Qatar Travel Information
Local time is GMT +3.
Electrical current is 240 volts, 50Hz. Round pin plugs with grounding as well as rectangular blade plugs are in use.
Arabic is the official language, but English is widely spoken.
No vaccinations are required for entry to Qatar, but it is recommended that visitors be up to date with routine vaccinations like MMR (measles, mumps, rubella) and tetanus-diphtheria. Vaccinations are also recommended for hepatitis A and hepatitis B. Modern medical care and medicine is available in the big cities and medical care is usually of a high standard in Doha. Doctors and hospitals generally expect immediate cash payment for medical services and treatment is expensive; it is advisable for travellers to hold comprehensive medical insurance.
A service charge of 10 percent is usually added to hotel and restaurant bills in Qatar, in which case tipping is not necessary, although for exceptional service many people add a bit extra. If there is no service charge, a 10 to 15 percent tip is appreciated. Taxi drivers do not expect a tip but it is polite to round up the fare.
Safety in Qatar is generally not an issue but the country, like most in the Gulf Region, is rated as being under high threat of indiscriminate terrorist attacks against western interests. Visitors should therefore be vigilant in public places. There is a low incidence of crime, but women are advised to take care when travelling alone at night.
Qatar is an Islamic state, which prohibits drinking alcohol in public other than at licensed hotel restaurants and bars. Religious customs should be respected, particularly during the month of Ramadan when eating, drinking, and smoking in public are forbidden by Muslim Law. Intimacy between men and women in public can lead to arrest and homosexuality is illegal.
Visitors should dress modestly and respect local customs. Women should cover their shoulders and avoid wearing shorts or short skirts. The right hand should be used for everything, including eating and the giving and receiving of things, as the left is considered unclean. The import of pornographic material, non-Islamic religious material, alcohol, or pork products is strictly prohibited.
Since a large portion of Qatar's population is comprised of foreign nationals, you might find yourself dealing exclusively with other expats in a corporate milieu that you are familiar with. However, the following advice pertains to Arabic business culture to help prepare westerners for that eventuality. It is important to bear in mind that Qatar is an Islamic country and that visitors should always remain sensitive and respectful of the large influence that these religious beliefs have on ordinary social life.
The business culture of Qatar can be described as 'typically Arabic', in that a great emphasis is placed on personal relationships between business associates: Qatari businessmen prefer to do business with people they are familiar with and who they feel they can trust.
For this reason, you will probably be required to engage the services of a local agent (or sponsor) in Qatar, who'll be able to provide you with important introductions and recommendations. The start of a professional relationship will often be dedicated to getting to know each other and business itself may be slow to start. Don't get impatient: long-term, personal business relationships in Qatar are certainly worth the investment of your time and energy.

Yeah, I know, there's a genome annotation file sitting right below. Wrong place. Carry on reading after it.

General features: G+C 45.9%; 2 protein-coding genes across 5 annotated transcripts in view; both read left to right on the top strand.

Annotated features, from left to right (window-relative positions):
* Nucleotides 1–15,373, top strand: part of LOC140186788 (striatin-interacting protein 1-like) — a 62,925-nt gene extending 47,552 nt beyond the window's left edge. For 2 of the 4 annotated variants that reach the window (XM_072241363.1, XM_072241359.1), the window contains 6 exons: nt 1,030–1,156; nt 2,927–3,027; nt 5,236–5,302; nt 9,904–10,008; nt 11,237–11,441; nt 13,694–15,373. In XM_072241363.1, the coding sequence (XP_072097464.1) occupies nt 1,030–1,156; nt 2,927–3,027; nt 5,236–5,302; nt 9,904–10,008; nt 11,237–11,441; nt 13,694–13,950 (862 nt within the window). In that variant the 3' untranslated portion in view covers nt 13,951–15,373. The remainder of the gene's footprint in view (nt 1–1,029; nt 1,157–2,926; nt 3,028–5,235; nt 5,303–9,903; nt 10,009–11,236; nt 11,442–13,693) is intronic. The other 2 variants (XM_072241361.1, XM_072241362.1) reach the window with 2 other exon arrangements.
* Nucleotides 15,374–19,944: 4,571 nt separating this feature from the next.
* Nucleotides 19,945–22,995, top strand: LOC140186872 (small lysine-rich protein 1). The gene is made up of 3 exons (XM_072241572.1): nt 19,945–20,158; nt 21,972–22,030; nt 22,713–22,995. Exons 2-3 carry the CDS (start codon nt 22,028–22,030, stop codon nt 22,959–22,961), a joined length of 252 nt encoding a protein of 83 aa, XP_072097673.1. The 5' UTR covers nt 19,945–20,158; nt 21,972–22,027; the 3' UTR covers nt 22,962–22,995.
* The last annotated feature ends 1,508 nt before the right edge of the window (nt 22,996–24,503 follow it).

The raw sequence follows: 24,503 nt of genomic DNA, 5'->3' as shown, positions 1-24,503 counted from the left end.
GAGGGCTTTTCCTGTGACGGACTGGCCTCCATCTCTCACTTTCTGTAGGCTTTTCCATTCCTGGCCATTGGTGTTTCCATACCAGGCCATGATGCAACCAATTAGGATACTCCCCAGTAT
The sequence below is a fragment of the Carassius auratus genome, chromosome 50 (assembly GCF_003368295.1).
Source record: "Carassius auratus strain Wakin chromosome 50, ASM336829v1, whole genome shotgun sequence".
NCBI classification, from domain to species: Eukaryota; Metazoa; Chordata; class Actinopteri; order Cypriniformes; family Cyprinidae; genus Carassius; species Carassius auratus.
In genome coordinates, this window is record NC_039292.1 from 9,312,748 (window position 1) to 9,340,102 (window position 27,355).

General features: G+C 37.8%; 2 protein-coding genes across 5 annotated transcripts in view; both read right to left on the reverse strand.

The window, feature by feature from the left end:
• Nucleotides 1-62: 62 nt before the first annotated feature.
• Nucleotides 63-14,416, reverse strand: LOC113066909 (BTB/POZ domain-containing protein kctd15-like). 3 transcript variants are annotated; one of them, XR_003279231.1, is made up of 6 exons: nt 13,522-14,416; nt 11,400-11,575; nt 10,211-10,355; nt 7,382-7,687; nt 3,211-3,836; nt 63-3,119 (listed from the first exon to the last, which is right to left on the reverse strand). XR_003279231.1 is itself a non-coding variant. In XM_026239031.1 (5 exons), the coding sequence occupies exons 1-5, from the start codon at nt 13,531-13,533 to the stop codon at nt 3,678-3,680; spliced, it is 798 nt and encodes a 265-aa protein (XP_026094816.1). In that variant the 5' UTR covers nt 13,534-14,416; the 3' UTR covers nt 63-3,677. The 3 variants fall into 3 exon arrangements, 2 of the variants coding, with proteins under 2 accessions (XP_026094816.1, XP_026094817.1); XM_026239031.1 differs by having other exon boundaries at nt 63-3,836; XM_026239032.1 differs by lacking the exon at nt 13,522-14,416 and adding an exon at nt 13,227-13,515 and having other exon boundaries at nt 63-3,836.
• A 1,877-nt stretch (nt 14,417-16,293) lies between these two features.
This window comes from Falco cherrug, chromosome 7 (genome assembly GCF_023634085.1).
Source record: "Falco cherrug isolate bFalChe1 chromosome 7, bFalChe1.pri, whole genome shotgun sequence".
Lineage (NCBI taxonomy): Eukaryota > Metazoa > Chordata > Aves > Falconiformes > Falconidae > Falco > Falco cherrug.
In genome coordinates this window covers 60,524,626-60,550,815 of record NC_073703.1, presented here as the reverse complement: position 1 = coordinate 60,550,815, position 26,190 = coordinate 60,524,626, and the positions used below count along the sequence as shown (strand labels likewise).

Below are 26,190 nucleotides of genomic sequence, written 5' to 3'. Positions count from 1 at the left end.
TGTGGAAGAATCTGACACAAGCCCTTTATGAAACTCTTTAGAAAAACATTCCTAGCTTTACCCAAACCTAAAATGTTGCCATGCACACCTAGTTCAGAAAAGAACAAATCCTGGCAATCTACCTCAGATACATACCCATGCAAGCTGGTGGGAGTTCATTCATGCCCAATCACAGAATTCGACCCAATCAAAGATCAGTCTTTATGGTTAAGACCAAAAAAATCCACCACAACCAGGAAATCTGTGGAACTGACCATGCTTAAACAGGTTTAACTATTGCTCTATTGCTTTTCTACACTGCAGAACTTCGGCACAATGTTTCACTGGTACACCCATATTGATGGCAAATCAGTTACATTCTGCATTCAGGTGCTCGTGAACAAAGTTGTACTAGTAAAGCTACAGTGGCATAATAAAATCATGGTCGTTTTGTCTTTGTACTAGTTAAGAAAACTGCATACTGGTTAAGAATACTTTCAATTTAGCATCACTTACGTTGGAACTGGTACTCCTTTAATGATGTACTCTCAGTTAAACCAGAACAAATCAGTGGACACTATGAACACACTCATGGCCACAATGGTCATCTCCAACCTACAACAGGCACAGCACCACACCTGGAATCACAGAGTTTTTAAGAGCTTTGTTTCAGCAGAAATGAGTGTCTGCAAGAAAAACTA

The management style that predominates in Qatar is strictly hierarchical. Decisions are made at the top level and clear, direct instructions are given to staff who are expected to follow them to the letter. Note that it is unusual to hear the word 'no' outright in Qatar. A more polite, indirect method of refusal is usually preferred.
Business etiquette in Qatar reflects the close relationship between personal and professional life mentioned above despite the hierarchical structures. Use Arabic titles where appropriate, such as Haji and Sheikh, to indicate your respect for your associates. Make sure that when discussing business, you can deliver everything you promise: verbal commitments are treated as solemnly as written contracts in Qatar.
Business meetings in Qatar will most likely be lengthy, and subject to numerous personal digressions, and perhaps even unexpected visitors. It is important to remain patient, even if the meeting's agenda is abandoned - do not resort to hard-sell tactics, as this may well be interpreted as aggression.
Do not publicly criticise or undermine any associates. If you feel the need to say something, do it in private. It is common to exchange business cards when meeting new associates for the first time. Make sure your details are printed in Arabic on the reverse side of your card and always spend a little time regarding someone else's card before putting it away.
Business dress is smart, formal, and conservative, especially for women who must take care not to wear anything too revealing. The official language of Qatar is Arabic, though English is widely spoken and widely understood in the business world.
Business hours are generally 7.30am (or 8am) to about 6pm. Friday is a day of rest and most companies will also give either Thursday or Saturday off - international companies tend to favour closure on Saturday.
The international access code for Qatar is +974. Hotels and cafes offering free wifi are widely available. As international roaming costs can be high, purchasing a local prepaid SIM card can be a cheaper option.
Travellers to Qatar do not have to pay duty on tobacco products and perfume for personal use. Alcohol may not be imported under any circumstances. Prohibited items include wild birds, without an import authorisation from Ministry of Agriculture and Municipal Affairs (MMAA). Travellers are also prohibited from importing pork-related products and pornographic or sexually explicit material.
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